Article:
When most people think of silk, they often imagine luxurious textiles in the form of clothing or accessories. But silk is emerging as an innovative biomaterial that’s being incorporated into cutting-edge science and medicine. Most recently, engineers at Tufts University devised a way to stabilize blood
for months at high temperatures using this ancient material. The team says silk could transform the way blood is collected and stored for diagnostic testing.
Silks are fibrous proteins made by silkworms and spiders. The remarkable mechanical properties of silk make this material highly versatile but difficult to replicate in synthetic form. Furthermore, natural silk is completely biocompatible, making it suitable for many medical applications, such as in gels, sponges, and films.
In particular, Tufts engineers were interested in the protein fibroin that’s extracted from silk. This protein provides the rigidity and strength that make silk so desirable. Fibroin has previously shown to increase the stability of some bioactive materials, like vaccines and antibiotics. Thus, the team set out to determine if silk could increase the stability of blood.
Diagnostic testing relies heavily on patient blood samples, which are rich in proteins, enzymes, metabolites, and other biomarkers. But blood is highly susceptible to degradation once extracted from the body. Samples must be properly refrigerated to stall the inevitable decomposition. Even with the popular method saving samples as a dried blood spot, heat and humidity can still affect the integrity of the blood sample. Furthermore, a dried blood spot does not yield sufficient material for some molecular assays.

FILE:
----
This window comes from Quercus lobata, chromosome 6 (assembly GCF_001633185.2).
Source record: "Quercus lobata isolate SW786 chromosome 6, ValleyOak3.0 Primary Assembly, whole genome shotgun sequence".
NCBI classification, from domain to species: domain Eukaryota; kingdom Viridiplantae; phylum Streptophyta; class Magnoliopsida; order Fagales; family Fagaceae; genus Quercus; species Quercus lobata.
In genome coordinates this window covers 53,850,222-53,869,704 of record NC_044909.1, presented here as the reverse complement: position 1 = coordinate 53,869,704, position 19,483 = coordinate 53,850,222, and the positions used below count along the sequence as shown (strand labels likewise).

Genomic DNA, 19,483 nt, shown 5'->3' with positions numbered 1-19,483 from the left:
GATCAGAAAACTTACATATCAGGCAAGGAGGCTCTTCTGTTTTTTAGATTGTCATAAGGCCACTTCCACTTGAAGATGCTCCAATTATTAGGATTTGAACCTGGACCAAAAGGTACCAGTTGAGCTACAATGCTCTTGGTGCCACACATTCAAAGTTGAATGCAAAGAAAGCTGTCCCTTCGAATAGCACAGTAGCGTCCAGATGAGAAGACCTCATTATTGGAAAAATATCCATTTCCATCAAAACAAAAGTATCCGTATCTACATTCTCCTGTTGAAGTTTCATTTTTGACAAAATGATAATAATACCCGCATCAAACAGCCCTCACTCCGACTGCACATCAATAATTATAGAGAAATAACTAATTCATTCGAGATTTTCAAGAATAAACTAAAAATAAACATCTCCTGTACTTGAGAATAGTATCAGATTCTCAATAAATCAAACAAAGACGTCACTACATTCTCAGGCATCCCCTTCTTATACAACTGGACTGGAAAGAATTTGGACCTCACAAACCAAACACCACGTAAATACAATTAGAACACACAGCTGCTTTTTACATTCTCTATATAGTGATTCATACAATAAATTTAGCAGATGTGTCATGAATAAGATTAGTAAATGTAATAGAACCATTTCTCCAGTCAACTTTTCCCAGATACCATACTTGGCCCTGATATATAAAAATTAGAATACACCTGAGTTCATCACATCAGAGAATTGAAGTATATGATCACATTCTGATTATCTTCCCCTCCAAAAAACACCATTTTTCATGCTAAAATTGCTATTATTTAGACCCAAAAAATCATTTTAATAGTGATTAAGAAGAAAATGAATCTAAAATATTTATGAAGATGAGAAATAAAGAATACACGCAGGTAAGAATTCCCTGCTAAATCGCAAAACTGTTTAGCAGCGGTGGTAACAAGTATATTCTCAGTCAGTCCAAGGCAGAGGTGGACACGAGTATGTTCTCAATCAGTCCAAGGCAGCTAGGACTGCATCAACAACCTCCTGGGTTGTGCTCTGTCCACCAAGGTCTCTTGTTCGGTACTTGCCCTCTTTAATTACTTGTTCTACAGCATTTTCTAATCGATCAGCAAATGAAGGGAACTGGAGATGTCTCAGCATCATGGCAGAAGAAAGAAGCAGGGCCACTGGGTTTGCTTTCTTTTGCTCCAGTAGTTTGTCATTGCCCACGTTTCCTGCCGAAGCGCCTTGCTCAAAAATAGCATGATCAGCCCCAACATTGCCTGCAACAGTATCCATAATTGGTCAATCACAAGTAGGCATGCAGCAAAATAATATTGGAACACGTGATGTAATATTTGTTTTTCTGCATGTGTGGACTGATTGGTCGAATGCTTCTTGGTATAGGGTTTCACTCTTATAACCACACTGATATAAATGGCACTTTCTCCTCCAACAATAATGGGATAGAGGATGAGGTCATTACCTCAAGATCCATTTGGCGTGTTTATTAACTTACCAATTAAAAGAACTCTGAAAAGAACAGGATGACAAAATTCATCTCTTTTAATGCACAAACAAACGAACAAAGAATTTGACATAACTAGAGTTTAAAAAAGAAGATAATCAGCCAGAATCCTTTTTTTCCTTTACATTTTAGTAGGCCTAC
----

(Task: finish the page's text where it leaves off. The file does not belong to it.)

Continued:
“With anything like high humidity or high temperature, the proteins are not protected by any sort of coating or physical entrapment,” explained Jonathan Kluge, the paper's co-first author.
To test whether silk fibroin can stabilize blood from heat degradation, Tufts researchers mixed blood or plasma with a powder of purified silk fibroin. They then air-dried the mixture and stored the samples between 22 and 45 degrees Celsius (71.6 to 113 degrees Fahrenheit). These samples were rehydrated in water at various timepoints to determine the blood’s integrity.
"We found that biomarkers could be successfully analyzed even after storage for 84 days at temperatures up to 113 degrees F. Encapsulation of samples in silk provided better protection than the traditional approach of drying on paper, especially at these elevated temperatures which a shipment might encounter during overseas or summer transport," said Kluge.
While the research has a long ways to go before reaching patients and diagnostic labs, it demonstrates the huge potential for transforming how blood can be collected and stored. This is especially beneficial in rural settings where electricity for refrigeration is absent or unreliable.
Remarking on the incredible properties of fibroin, David Kaplan, who is the chair of biomedical engineering at Tufts, said: “It’s a simple protein, basically, and yet it’s all in the way it’s processed and used.” Kaplan’s lab has studied silk for over 20 years, and has come up with many medical innvoations involving this ancient material.
Additional source: Tufts University press release